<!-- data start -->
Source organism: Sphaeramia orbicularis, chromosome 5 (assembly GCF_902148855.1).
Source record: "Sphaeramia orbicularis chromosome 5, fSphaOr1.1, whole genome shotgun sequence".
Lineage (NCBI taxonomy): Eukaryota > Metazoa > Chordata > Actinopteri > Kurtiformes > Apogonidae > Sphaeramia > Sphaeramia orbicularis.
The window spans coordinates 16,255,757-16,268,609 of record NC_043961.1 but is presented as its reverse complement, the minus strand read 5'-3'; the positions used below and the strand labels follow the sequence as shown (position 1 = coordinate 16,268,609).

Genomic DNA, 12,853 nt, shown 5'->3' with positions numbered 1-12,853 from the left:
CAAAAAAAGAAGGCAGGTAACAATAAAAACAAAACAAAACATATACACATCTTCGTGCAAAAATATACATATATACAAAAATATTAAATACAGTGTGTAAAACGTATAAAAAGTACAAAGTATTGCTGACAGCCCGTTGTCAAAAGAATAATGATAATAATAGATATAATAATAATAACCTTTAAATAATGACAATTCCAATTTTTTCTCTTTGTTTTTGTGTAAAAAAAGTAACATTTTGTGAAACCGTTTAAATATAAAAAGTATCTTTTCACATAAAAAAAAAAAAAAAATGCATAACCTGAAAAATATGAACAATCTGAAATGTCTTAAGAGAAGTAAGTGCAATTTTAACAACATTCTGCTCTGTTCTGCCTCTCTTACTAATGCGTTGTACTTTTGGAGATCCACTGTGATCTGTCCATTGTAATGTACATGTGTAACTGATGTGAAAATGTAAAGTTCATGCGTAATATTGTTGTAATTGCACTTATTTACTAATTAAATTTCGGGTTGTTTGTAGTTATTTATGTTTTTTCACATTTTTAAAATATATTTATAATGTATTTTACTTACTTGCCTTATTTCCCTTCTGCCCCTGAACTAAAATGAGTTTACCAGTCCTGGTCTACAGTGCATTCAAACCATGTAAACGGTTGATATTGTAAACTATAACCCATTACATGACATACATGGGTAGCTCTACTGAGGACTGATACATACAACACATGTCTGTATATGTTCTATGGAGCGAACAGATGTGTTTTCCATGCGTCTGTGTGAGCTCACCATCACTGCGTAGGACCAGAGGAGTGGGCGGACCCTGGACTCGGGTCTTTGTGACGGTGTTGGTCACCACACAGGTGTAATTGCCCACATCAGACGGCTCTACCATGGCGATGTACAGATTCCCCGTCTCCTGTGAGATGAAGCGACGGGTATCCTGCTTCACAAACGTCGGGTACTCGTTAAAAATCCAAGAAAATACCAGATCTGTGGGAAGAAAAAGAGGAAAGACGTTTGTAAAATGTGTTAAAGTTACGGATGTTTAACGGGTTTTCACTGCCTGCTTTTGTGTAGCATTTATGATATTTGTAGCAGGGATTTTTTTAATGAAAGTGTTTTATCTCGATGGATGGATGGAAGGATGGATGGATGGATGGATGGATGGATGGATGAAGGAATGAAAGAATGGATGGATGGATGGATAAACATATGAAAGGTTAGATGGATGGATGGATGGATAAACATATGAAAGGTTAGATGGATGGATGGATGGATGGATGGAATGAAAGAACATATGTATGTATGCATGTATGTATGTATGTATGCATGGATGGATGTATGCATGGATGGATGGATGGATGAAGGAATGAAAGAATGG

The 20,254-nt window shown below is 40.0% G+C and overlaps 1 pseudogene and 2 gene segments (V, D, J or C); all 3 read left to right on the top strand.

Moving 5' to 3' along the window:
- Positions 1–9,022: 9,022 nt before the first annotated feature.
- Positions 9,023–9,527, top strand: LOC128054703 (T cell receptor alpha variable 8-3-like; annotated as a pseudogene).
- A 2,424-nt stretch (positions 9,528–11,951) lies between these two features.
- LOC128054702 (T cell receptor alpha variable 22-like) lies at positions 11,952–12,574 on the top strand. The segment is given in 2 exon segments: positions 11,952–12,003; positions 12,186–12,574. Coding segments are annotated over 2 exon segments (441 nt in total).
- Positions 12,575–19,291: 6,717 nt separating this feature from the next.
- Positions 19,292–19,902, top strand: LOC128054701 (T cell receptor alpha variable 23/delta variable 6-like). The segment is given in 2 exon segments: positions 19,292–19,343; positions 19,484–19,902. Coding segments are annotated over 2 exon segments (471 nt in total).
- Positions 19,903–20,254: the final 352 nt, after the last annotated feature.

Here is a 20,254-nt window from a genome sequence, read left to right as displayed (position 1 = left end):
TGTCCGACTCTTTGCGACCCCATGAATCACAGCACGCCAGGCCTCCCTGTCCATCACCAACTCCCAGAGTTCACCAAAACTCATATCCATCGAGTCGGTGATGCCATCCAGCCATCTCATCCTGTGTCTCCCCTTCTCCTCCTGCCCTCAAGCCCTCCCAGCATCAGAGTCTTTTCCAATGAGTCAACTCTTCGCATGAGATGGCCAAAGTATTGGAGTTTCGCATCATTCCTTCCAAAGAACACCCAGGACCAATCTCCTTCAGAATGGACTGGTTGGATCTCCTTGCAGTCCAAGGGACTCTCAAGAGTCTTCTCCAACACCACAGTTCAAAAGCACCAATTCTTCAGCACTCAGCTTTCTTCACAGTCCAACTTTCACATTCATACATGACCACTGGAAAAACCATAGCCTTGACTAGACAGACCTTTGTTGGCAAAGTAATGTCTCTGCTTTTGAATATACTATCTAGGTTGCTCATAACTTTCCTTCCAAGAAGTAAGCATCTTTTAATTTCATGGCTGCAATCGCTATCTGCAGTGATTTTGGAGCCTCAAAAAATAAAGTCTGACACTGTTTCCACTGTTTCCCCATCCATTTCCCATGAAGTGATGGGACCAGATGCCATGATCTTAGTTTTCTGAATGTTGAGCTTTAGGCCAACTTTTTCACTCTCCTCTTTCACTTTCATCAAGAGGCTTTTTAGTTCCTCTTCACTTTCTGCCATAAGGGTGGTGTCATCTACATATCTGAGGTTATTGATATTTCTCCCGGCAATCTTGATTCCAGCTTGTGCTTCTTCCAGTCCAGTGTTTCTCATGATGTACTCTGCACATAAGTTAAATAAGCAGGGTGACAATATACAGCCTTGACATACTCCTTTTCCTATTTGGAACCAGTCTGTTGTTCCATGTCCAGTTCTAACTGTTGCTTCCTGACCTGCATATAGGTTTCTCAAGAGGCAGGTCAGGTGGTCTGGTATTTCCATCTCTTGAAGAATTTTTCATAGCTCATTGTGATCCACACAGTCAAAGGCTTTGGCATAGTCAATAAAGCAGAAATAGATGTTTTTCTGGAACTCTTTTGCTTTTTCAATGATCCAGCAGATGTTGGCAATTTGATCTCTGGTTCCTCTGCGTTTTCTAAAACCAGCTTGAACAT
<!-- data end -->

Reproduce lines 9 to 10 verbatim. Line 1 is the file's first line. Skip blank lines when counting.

- Positions 1–9,022: 9,022 nt before the first annotated feature.
- Positions 9,023–9,527, top strand: LOC128054703 (T cell receptor alpha variable 8-3-like; annotated as a pseudogene).